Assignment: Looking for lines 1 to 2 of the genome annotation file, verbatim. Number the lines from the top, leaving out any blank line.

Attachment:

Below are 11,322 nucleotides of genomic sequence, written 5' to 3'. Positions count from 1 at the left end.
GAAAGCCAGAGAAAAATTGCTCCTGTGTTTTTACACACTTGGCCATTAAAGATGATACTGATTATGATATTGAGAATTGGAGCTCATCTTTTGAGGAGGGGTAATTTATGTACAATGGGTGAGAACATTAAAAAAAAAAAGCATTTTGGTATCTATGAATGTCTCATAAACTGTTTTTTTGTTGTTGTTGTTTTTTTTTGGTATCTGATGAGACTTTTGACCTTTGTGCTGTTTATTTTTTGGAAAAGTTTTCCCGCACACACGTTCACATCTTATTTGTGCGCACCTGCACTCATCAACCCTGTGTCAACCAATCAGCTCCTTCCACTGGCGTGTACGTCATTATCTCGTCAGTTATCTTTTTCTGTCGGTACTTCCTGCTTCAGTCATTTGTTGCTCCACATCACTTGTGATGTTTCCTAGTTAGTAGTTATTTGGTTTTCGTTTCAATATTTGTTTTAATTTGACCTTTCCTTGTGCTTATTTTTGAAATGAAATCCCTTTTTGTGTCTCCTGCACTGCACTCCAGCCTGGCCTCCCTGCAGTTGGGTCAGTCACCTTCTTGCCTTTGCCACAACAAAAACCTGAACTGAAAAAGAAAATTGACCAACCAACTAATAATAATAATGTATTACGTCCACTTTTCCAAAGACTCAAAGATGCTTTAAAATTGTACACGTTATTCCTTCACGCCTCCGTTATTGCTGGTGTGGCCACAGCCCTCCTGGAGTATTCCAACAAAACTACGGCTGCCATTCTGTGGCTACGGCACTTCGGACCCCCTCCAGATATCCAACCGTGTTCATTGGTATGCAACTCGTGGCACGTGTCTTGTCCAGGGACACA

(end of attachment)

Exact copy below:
Below are 11,322 nucleotides of genomic sequence, written 5' to 3'. Positions count from 1 at the left end.
GAAAGCCAGAGAAAAATTGCTCCTGTGTTTTTACACACTTGGCCATTAAAGATGATACTGATTATGATATTGAGAATTGGAGCTCATCTTTTGAGGAGGGGTAATTTATGTACAATGGGTGAGAACATTAAAAAAAAAAAGCATTTTGGTATCTATGAATGTCTCATAAACTGTTTTTTTGTTGTTGTTGTTTTTTTTTGGTATCTGATGAGACTTTTGACCTTTGTGCTGTTTATTTTTTGGAAAAGTTTTCCCGCACACACGTTCACATCTTATTTGTGCGCACCTGCACTCATCAACCCTGTGTCAACCAATCAGCTCCTTCCACTGGCGTGTACGTCATTATCTCGTCAGTTATCTTTTTCTGTCGGTACTTCCTGCTTCAGTCATTTGTTGCTCCACATCACTTGTGATGTTTCCTAGTTAGTAGTTATTTGGTTTTCGTTTCAATATTTGTTTTAATTTGACCTTTCCTTGTGCTTATTTTTGAAATGAAATCCCTTTTTGTGTCTCCTGCACTGCACTCCAGCCTGGCCTCCCTGCAGTTGGGTCAGTCACCTTCTTGCCTTTGCCACAACAAAAACCTGAACTGAAAAAGAAAATTGACCAACCAACTAATAATAATAATGTATTACGTCCACTTTTCCAAAGACTCAAAGATGCTTTAAAATTGTACACGTTATTCCTTCACGCCTCCGTTATTGCTGGTGTGGCCACAGCCCTCCTGGAGTATTCCAACAAAACTACGGCTGCCATTCTGTGGCTACGGCACTTCGGACCCCCTCCAGATATCCAACCGTGTTCATTGGTATGCAACTCGTGGCACGTGTCTTGTCCAGGGACACA